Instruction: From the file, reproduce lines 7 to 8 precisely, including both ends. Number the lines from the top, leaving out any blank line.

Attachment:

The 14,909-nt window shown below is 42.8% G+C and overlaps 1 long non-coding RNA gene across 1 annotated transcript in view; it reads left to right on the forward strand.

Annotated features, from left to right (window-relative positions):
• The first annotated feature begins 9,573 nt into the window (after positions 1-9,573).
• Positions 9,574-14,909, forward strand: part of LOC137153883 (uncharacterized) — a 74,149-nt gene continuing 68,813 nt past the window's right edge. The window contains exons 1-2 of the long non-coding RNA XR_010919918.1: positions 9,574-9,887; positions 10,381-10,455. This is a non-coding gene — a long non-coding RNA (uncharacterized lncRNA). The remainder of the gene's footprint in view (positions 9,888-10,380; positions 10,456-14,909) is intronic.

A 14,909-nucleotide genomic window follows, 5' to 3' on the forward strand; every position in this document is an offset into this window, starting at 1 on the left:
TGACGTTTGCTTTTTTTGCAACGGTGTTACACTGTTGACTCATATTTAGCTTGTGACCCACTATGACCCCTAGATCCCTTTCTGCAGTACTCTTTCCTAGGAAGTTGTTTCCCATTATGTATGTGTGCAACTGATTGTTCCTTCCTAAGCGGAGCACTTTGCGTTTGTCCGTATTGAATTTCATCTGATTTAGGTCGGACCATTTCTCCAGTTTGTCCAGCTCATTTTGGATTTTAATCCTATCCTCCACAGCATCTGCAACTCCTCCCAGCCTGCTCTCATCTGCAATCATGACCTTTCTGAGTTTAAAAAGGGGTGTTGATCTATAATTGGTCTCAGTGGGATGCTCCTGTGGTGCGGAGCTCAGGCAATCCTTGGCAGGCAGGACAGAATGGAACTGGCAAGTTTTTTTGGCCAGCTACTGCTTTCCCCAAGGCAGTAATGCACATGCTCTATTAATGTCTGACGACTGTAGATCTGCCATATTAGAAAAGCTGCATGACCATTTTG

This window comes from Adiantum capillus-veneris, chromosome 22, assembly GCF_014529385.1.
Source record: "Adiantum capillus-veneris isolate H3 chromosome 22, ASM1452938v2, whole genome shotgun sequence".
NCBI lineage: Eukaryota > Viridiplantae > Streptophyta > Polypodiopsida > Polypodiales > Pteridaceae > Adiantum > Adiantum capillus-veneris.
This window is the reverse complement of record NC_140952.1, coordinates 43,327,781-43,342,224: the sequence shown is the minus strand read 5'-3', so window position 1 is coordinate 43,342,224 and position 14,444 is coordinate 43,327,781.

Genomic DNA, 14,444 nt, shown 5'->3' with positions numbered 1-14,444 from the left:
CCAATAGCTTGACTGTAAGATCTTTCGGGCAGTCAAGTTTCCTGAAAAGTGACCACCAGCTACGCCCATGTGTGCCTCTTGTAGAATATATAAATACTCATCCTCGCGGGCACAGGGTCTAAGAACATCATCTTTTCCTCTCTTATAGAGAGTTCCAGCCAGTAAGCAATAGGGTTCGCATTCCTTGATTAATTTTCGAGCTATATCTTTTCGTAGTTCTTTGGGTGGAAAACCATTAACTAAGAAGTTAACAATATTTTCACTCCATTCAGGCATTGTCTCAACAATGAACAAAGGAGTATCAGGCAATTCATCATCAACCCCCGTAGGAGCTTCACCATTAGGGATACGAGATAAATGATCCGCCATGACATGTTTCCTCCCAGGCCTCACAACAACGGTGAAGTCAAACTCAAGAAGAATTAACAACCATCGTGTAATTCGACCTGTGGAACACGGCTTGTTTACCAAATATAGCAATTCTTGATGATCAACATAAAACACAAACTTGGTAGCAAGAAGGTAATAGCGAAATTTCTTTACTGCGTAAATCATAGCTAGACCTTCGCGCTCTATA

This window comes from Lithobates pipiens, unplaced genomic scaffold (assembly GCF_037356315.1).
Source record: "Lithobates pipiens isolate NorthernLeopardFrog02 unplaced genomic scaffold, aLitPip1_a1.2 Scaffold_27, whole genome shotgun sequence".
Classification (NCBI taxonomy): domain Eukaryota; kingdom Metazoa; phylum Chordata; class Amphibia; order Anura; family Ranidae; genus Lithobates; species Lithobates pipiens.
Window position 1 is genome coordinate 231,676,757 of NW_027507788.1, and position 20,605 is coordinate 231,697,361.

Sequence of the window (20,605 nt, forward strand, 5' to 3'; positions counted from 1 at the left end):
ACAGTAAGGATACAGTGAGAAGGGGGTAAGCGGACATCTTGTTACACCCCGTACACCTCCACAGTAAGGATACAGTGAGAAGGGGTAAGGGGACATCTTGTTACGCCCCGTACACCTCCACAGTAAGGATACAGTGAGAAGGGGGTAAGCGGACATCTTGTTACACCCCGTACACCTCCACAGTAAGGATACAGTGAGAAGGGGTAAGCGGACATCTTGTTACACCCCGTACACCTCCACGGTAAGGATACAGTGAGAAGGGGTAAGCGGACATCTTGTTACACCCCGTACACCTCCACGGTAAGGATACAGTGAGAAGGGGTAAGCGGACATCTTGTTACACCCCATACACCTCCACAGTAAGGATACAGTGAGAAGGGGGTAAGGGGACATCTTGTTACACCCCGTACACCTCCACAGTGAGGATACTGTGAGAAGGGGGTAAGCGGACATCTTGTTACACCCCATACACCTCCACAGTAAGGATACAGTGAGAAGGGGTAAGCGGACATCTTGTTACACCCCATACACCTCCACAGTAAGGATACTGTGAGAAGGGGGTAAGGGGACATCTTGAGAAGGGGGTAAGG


This window comes from Adiantum capillus-veneris, chromosome 22, assembly GCF_014529385.1.
Source record: "Adiantum capillus-veneris isolate H3 chromosome 22, ASM1452938v2, whole genome shotgun sequence".